The Prayer

This is goodbye. Saying goodbye to a sister who is going to teach English overseas. I haven’t got time for the pain. When I’m through with you, I will still hope. There’s an ocean meeting invincible ocean pouring into my eyes, you are far away in another city now a devil in disguise, with sadness comes a mania of relief (it is just a part of me). There is a part of me that is an experiment (a playing field, a work in progress). (I was born that way) to feel my way in this world with trepidation, to a ghost feeling her way on land. You’ve left, you’re gone. And you’re a ghost, something wickedly despicable but I understand you so much more now. The last time I spoke to my sister was a Sunday and I know that soon the months will turn into years between us. Your beauty personified with the sameness of Ezra Pound. I’ve abandoned you; you’re gone, like Alba. You’ve made history young, standing with your ticket and your visa in hand.  At the boarding gate work for tomorrow.

There’s something purified in the hoping. For something sweet in the novelty of youth. So, the aftermath will come one by one. We’ll forgive each other like the appearances of the moon, we’ll exchange gifts and we’ll remember the commodities of childhood. I’ll close that chapter (I won’t pursue him). I hate him so much now I could spit blood. It came from childhood continued. The damage is done (what are the meanings of trauma and casualty), only this remains. When I’m through with you strangely I will still hope. I’m standing here, asking for forgiveness. You’ve arrived on a scholarship. Left all the lions and elephants behind. Parents that you’re sick to death of the sight of, a sister who is mentally ill and who has all the sinister potential of making it anyway and a brother who doesn’t believe that smoking is for grownups. You’ve detached yourself from your childhood, grown as cool as an iceberg. Darling, you’ve made it as far as America. How far is up?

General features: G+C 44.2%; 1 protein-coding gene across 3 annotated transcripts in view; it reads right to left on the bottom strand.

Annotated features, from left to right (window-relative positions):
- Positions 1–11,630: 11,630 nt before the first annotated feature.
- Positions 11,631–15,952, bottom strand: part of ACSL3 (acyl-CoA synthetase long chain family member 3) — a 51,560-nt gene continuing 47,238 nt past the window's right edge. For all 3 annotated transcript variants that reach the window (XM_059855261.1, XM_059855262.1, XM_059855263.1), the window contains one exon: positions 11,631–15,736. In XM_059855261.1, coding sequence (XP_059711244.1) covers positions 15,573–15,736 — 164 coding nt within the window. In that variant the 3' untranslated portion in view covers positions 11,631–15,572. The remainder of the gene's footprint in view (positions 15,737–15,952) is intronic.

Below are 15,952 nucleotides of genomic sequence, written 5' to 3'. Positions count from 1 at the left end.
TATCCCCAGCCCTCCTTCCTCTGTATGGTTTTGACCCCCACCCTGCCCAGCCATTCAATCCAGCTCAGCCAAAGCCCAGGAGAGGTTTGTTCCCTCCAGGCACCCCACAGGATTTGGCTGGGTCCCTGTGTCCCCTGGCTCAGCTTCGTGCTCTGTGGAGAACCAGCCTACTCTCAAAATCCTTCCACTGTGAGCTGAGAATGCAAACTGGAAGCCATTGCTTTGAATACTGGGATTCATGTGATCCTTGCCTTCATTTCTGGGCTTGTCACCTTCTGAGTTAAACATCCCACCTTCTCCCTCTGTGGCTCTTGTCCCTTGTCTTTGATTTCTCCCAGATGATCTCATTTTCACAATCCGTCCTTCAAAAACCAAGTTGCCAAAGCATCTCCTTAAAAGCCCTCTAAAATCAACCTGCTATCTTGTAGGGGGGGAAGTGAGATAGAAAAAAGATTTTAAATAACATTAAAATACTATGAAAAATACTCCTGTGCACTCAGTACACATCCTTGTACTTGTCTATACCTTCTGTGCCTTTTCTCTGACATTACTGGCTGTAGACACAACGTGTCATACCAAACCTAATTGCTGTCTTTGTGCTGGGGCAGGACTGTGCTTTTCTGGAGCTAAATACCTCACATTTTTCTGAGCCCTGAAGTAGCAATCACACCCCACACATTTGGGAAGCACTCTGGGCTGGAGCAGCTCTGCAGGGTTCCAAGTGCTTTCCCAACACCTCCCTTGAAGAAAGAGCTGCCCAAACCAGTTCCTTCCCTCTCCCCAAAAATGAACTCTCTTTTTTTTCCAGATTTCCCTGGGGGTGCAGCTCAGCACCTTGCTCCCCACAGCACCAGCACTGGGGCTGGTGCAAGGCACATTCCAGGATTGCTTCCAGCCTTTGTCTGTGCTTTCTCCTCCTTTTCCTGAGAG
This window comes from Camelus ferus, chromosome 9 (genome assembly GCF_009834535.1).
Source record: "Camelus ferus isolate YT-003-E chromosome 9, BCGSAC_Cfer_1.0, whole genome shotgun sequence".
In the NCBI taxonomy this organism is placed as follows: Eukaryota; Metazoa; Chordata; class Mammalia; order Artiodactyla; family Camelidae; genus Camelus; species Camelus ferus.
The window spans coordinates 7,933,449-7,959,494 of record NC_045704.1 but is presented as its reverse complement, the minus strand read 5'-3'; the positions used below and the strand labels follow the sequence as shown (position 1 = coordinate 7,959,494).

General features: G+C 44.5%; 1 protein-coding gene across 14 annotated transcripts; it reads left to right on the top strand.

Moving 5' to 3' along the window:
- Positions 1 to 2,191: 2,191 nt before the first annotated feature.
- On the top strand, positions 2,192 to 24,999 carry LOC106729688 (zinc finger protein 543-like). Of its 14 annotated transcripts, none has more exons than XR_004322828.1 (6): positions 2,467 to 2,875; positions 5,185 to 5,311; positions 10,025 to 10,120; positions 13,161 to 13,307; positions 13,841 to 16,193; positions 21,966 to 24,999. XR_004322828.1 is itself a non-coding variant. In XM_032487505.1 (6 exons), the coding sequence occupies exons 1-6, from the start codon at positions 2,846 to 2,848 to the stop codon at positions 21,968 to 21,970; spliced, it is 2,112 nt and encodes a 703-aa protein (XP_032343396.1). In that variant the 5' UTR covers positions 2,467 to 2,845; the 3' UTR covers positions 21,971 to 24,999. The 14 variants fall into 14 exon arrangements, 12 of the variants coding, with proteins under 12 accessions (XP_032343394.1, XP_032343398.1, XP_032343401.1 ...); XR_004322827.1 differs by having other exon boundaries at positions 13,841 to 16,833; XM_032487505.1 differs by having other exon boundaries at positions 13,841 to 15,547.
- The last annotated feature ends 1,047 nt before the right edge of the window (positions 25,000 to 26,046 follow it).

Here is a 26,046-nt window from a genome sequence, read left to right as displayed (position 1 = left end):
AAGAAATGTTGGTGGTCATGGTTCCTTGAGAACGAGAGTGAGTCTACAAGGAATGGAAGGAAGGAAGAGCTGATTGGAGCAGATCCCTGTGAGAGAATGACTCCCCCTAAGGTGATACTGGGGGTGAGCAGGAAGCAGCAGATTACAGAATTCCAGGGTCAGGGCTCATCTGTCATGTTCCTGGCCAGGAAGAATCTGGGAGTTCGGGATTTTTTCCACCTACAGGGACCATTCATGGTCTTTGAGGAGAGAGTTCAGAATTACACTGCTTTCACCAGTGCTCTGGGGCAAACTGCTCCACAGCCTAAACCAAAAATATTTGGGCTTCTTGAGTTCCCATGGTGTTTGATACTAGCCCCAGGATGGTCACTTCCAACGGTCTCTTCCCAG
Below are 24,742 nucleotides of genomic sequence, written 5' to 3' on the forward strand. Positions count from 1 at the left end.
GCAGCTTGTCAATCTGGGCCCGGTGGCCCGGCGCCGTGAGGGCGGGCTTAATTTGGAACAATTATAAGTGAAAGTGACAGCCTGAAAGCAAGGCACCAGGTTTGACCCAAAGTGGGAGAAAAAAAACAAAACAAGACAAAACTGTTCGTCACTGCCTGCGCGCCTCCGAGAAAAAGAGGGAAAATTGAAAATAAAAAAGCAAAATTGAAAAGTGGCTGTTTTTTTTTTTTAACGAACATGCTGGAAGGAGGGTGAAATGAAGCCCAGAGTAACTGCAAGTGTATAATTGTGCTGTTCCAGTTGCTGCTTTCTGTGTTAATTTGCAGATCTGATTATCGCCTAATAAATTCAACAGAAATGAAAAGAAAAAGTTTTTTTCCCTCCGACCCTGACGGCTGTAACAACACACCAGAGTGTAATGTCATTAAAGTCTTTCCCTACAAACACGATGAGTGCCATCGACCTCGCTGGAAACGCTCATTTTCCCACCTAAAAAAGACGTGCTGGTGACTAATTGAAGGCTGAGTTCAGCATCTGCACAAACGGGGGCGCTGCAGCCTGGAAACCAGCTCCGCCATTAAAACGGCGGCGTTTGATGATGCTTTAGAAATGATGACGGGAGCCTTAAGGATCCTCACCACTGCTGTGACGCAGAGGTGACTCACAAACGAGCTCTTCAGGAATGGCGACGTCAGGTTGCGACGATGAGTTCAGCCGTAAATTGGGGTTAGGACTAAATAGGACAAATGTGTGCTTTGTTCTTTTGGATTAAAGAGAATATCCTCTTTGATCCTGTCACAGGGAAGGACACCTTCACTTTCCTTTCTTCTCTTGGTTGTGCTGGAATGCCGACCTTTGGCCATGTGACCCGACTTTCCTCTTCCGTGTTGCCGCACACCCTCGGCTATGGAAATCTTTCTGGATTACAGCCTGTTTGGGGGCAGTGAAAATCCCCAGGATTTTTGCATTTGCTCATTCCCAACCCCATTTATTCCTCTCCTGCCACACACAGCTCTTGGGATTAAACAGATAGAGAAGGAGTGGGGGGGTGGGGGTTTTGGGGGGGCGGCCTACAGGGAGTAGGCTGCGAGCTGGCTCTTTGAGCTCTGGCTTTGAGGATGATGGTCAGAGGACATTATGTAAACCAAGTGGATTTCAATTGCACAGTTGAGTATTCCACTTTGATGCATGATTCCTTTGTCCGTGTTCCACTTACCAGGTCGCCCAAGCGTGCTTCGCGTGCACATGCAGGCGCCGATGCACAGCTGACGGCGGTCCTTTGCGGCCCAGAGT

To the blank slate face of the moon, the fat orange sun that shimmers, and glitters in heat waves. And so you stuff yourself with Chinese food and decide this is the life; to live like the rich do, as you take their coats and hang them up with a number at an elite country club in New York, and do everything American as you can possibly do before you die; so, you forget about us. Four stone gods, Buddha-like in your consciousness, all owners of lonely hearts in a wilderness of biochemistry and decay. Once I nestled your head in my lap and breathed in the scent of your hair. Of talcum powder, scent, perfume, skin against skin, not yet old, wrinkly like fingers like prunes from a bath, smelling old; no longer an extraordinary machine, now, you can hardly bare me to touch you. I see less and less of you; you don’t ask to be taken care of (like bipolar me); there are no longer whispers in the dark as we camp out in front of the television, there is only your magical thinking.

Your purity, your humanity, your alchemy. You were born to be a mother (I was not), a saint-maybe, wife waiting in the wings. Already posed in your natural habitat. Your dewy eyes are gems, once diamonds in the rough, once you wore a crown of thorns in childhood in those rough, tidal, shadow-boxing teenage years when bad, bad things happened to show up in your life. A yellow balloon shout of melancholy, no bounce of little hope and so your innocence was snuffed out and planted into a dead nothingness. And yet it still left you with the mind of an angel. Cradled Magus, journey forth destination anywhere.

Abigail George
Abigail George
Abigail George is a researcher and historian. Follow her on Facebook, Linkedin and Instagram @abigailgeorgepoet.